• Regional Integrated Pest Management Program. (7 U.S.C. 450i(c)(1)(B))*. The Regional Integrated Pest Management Program supports the continuum of research and extension efforts needed to increase the implementation of IPM methods. The RIPM program supports projects that develop individual pest control tactics, integrate individual tactics into an IPM system, and develop and implement extension and education programs. The program is administered by the land-grant university system's four regional IPM Centers (North Central, Northeastern, Southern, Western) in partnership with NIFA. Organizations eligible to receive Research awards are: state agricultural experiment stations, 1862 and 1890 land-grant colleges and universities, including Tuskegee University and West Virginia State University, 1994 land-grant colleges and universities, research foundations established by land-grant colleges and universities, colleges and universities receiving funds under the Act of October 10, 1962 (16 USC 582a et seq.), accredited schools or colleges of veterinary medicine, and the University of the District of Columbia (7 U.S.C. 450i(c)(1)(B)).

Organizations eligible to receive Extension awards are: 1862 and 1890 land-grant colleges and universities, including Tuskegee University and West Virginia State University, and the University of the District of Columbia (7 U.S.C. 343(d)).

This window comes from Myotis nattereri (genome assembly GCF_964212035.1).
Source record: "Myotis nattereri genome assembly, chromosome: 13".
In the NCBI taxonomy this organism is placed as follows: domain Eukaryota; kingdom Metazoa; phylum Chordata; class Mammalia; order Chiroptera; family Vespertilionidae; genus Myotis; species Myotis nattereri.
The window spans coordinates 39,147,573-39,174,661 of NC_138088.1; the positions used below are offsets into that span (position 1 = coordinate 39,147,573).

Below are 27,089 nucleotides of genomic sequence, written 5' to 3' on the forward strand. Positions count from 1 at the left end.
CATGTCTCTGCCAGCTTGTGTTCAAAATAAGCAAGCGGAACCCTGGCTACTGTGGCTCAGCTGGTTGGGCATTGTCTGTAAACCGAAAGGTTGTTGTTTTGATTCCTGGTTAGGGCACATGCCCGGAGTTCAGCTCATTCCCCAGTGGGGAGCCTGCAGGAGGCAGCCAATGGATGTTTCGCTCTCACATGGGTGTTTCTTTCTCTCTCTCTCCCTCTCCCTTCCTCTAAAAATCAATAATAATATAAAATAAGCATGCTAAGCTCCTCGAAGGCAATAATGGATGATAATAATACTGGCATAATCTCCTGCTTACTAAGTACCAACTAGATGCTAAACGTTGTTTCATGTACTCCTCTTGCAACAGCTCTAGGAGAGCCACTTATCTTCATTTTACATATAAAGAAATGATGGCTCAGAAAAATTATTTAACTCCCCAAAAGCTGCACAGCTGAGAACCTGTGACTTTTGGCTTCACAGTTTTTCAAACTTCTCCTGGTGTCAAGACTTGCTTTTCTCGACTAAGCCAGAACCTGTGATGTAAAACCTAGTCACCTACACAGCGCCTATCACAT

Contact: Robert Nowierski
*CFDA Number: 10.200 and 10.500 – Combines Research and Extension in separate awards under a single solicitation.

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Extension Services at the 1994 Institutions. 7 U.S.C. 301 note. The Tribal Colleges Extension Services provides funding to increase extension capacity at the 34 1994 land-grant institutions, and to address special needs, take advantage of important opportunities, and/or demonstrate long-term sustained benefits of extension projects at 1994 land-grant institutions. Funds are awarded on a competitive basis. Applications may be submitted by any of the Tribal colleges and universities designated as 1994 Land-Grant Institutions under the Educational Land-Grant Status Act of 1994 (7 U.S.C. 301 note.).

Contact: Tim Grosser
CFDA Number: 10.500